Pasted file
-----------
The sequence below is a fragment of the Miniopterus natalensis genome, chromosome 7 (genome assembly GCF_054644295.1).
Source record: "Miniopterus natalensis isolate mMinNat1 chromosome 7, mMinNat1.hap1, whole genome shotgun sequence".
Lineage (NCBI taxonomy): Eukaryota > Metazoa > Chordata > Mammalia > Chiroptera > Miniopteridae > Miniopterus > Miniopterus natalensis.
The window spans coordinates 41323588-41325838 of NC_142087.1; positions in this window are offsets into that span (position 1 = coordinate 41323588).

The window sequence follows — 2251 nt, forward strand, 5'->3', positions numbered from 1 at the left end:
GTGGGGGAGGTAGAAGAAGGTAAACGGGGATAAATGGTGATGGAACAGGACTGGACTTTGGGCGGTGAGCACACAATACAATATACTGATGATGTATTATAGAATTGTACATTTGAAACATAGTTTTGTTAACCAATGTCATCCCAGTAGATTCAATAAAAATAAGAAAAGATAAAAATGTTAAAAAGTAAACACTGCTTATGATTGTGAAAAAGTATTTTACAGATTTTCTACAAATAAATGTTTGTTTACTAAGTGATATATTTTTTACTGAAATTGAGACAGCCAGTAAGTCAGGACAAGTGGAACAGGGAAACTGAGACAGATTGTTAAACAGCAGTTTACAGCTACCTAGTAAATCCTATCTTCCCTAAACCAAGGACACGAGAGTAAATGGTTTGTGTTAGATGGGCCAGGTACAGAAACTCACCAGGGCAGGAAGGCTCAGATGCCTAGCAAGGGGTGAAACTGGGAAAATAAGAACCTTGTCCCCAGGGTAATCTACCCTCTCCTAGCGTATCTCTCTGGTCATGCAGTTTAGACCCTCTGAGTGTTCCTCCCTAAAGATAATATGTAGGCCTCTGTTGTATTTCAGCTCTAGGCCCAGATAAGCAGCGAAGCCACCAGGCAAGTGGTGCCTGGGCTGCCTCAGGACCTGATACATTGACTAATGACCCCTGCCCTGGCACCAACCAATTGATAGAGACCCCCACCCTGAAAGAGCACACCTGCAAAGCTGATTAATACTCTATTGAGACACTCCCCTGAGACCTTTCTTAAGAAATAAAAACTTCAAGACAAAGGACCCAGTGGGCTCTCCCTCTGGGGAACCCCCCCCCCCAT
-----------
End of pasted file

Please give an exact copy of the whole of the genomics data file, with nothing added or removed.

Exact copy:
The sequence below is a fragment of the Miniopterus natalensis genome, chromosome 7 (genome assembly GCF_054644295.1).
Source record: "Miniopterus natalensis isolate mMinNat1 chromosome 7, mMinNat1.hap1, whole genome shotgun sequence".
Lineage (NCBI taxonomy): Eukaryota > Metazoa > Chordata > Mammalia > Chiroptera > Miniopteridae > Miniopterus > Miniopterus natalensis.
The window spans coordinates 41323588-41325838 of NC_142087.1; positions in this window are offsets into that span (position 1 = coordinate 41323588).

The window sequence follows — 2251 nt, forward strand, 5'->3', positions numbered from 1 at the left end:
GTGGGGGAGGTAGAAGAAGGTAAACGGGGATAAATGGTGATGGAACAGGACTGGACTTTGGGCGGTGAGCACACAATACAATATACTGATGATGTATTATAGAATTGTACATTTGAAACATAGTTTTGTTAACCAATGTCATCCCAGTAGATTCAATAAAAATAAGAAAAGATAAAAATGTTAAAAAGTAAACACTGCTTATGATTGTGAAAAAGTATTTTACAGATTTTCTACAAATAAATGTTTGTTTACTAAGTGATATATTTTTTACTGAAATTGAGACAGCCAGTAAGTCAGGACAAGTGGAACAGGGAAACTGAGACAGATTGTTAAACAGCAGTTTACAGCTACCTAGTAAATCCTATCTTCCCTAAACCAAGGACACGAGAGTAAATGGTTTGTGTTAGATGGGCCAGGTACAGAAACTCACCAGGGCAGGAAGGCTCAGATGCCTAGCAAGGGGTGAAACTGGGAAAATAAGAACCTTGTCCCCAGGGTAATCTACCCTCTCCTAGCGTATCTCTCTGGTCATGCAGTTTAGACCCTCTGAGTGTTCCTCCCTAAAGATAATATGTAGGCCTCTGTTGTATTTCAGCTCTAGGCCCAGATAAGCAGCGAAGCCACCAGGCAAGTGGTGCCTGGGCTGCCTCAGGACCTGATACATTGACTAATGACCCCTGCCCTGGCACCAACCAATTGATAGAGACCCCCACCCTGAAAGAGCACACCTGCAAAGCTGATTAATACTCTATTGAGACACTCCCCTGAGACCTTTCTTAAGAAATAAAAACTTCAAGACAAAGGACCCAGTGGGCTCTCCCTCTGGGGAACCCCCCCCCCCAT